Frank Underwood is back
I thought it impossible to best last year's shocking opening episode to season two of House of Cards. I was wrong. Even before the credits and the absurdly long theme song opened season three, Frank Underwood had already shocked and scandalized, urinating on his father's gravestone. Seriously, is there anything that's holy to this monster?
But I settled in to watch anyway, because like any other addict to this Netflix original blockbuster, I love to hate these characters. And hate them I do, especially after episode one (or, as Netflix snootily calls it, chapter 27). Instead of picking up literally seconds after the end of the previous season as it did last year, season three plunges us deep into a world where Underwood has been president for months and is in the middle of a standoff against Congress. (Hmm, why does that sound familiar?).
The show helps us to catch up through the life of Underwood's loyal aide Doug, who disappointingly did not bite the dust deep in the Maryland woods and is working on healing wounds both inside and out. We find that Claire is batting cleanup for her husband Francis (what else is new?) and she's getting tired of it, ready to make a go of her own at the political world (finally). Things don't seem good anywhere, from the bedrooms of the West Wing, where contention brews, to Doug's house — where he self-medicates with drugs, alcohol, and prostitutes — to the fictionalized Middle East, where the U.S. is busy killing opposition leaders while they should be negotiating.
The first episode was confusing: Well over half of it focused on Doug and his depression following the accident at the end of season two. In fairness, director John Coles had a lot to remind us about after the whirlwind of computer hacking, lesbian ex-prostitutes, lawsuits, and betrayals in which season two ended. Why choose to hook us in with Doug, a character who, at least in my eyes, has nary a redeeming quality to speak of?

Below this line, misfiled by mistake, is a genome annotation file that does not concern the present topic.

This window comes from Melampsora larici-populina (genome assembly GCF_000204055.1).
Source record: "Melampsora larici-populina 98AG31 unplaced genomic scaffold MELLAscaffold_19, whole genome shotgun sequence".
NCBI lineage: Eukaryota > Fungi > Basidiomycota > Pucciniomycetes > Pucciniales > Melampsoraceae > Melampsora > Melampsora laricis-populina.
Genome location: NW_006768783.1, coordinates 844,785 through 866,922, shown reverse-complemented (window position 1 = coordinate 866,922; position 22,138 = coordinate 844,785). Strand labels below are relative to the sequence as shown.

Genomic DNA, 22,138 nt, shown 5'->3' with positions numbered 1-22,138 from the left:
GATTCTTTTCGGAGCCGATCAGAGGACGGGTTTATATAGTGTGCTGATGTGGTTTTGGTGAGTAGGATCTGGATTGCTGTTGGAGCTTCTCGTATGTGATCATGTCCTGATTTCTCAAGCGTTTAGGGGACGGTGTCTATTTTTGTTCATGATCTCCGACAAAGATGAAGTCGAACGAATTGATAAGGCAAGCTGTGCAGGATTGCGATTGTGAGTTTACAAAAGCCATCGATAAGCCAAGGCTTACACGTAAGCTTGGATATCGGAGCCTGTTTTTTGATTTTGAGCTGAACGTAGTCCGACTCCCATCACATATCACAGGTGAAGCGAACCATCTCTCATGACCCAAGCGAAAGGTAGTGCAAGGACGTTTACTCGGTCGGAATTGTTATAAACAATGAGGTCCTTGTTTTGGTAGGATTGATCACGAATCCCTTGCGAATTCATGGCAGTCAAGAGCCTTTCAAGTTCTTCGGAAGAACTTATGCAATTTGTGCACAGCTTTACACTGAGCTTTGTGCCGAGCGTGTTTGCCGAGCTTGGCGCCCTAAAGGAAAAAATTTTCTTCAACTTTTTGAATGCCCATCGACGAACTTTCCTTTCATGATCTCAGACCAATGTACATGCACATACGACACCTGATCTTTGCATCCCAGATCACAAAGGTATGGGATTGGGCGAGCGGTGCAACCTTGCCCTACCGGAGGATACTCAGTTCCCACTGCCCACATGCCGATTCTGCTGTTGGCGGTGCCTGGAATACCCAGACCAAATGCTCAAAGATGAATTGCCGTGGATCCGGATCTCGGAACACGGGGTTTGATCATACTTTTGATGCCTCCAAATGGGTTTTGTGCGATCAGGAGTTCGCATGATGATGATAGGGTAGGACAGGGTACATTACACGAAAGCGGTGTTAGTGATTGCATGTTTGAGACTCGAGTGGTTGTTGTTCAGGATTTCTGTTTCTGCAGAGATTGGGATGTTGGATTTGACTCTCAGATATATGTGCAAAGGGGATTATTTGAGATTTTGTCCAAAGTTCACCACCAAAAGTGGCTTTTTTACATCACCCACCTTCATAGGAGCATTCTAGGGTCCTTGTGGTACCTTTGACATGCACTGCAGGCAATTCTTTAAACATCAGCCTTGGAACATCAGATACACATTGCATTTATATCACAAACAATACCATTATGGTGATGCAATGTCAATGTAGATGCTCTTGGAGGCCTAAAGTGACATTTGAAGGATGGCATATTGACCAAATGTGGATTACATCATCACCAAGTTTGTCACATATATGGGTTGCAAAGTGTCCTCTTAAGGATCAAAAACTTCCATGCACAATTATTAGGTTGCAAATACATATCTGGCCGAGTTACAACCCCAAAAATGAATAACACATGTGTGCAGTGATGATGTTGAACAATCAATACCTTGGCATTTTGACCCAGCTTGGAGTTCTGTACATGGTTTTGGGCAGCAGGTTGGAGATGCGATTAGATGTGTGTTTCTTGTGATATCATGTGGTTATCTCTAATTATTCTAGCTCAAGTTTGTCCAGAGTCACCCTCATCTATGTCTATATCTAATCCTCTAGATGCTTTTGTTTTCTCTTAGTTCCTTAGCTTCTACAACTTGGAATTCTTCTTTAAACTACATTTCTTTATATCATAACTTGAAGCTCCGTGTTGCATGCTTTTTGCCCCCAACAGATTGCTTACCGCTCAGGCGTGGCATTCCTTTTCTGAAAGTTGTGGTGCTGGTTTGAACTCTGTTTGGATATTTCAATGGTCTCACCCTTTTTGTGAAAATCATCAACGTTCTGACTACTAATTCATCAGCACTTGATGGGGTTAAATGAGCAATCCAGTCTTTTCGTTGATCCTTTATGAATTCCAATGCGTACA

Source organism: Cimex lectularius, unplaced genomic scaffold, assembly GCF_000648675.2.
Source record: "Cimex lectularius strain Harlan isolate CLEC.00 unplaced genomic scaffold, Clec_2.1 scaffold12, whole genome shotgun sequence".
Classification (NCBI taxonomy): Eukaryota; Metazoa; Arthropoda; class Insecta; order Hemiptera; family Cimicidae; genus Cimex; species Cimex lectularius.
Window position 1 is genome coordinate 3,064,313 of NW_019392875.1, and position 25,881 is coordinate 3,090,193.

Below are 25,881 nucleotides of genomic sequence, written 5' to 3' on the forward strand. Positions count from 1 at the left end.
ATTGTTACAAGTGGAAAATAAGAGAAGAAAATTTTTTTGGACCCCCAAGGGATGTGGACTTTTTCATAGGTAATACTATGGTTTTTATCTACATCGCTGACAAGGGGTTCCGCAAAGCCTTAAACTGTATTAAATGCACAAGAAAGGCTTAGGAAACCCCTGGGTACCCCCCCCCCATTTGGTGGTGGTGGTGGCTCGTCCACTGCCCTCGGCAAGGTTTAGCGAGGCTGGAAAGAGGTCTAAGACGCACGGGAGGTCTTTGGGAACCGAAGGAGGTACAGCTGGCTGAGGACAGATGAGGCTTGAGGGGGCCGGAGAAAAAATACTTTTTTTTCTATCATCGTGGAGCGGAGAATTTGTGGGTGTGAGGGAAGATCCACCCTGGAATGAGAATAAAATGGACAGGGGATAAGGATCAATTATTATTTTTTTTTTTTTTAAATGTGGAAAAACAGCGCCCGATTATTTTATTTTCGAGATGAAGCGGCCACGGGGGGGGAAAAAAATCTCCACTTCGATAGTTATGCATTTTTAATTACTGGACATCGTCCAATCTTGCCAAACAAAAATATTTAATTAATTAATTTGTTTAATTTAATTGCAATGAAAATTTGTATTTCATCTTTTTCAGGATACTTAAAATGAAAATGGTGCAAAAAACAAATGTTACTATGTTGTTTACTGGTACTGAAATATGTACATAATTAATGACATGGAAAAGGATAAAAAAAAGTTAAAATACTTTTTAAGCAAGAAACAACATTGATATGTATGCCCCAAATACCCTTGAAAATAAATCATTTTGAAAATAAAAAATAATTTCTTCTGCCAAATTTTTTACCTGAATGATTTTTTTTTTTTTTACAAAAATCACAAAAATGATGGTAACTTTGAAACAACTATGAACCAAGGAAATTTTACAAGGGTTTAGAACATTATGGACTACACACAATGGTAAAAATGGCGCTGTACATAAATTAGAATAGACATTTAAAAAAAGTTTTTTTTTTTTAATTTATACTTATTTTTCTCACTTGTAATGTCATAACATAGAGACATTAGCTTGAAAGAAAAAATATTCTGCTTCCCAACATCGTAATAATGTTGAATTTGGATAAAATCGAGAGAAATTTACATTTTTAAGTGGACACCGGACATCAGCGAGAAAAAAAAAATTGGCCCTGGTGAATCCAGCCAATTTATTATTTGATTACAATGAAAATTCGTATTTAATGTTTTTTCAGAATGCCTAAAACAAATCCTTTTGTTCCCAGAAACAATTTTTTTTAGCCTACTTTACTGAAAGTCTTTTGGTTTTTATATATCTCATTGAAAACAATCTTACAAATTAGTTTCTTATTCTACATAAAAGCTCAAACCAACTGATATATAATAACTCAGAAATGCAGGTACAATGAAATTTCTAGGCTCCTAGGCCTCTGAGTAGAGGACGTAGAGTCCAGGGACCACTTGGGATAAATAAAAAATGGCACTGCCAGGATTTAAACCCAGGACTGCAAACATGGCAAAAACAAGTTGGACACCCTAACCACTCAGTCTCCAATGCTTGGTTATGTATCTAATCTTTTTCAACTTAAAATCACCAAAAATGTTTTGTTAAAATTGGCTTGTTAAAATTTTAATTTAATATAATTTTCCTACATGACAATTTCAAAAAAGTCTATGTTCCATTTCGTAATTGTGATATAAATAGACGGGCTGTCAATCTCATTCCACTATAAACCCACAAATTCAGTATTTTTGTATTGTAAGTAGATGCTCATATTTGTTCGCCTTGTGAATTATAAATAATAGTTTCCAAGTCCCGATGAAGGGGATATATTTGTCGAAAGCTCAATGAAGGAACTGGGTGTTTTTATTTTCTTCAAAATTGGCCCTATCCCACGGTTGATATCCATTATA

As usual, the show is a masterpiece that's beautifully planned, if stressful, to watch. The music, composed by genius Jeff Beal, is one of the most attractive parts of the show. It's the icing on the cake that sets the scene for the rest of the show tonally — a beautiful complement to the breathtaking cinematography. The first episode was a strong and quiet start to a season that promises more drama, backstabbing, game-playing, life-ruining, and plot-twisting. This trend brings to mind one important question: Is this a sustainable model for such a drama-fueled storyline?
While the writers of the show have yet to disappoint us, the intense satisfaction of the show doesn't feel like it can go on forever. Just how many kind-of-main-characters can you kill before we start predicting the deaths? And when will it end? The first two seasons showed Francis’s and Claire's fast-paced, cutthroat rise to power, but now that he's president, many fans, myself included, are wondering where we have to go from here. There are only so many positions that would be more exciting than leader of the free world, and let's be honest: Dictator of the world involves a little too much suspension of disbelief.
The world will certainly be watching as Netflix decides where to take the award-winning show next. Regardless of their other successful franchises, House of Cards remains a focal point. Where the show goes and how it gets there will set a precedent for Netflix-exclusive content, as well as for just how far a political drama can go.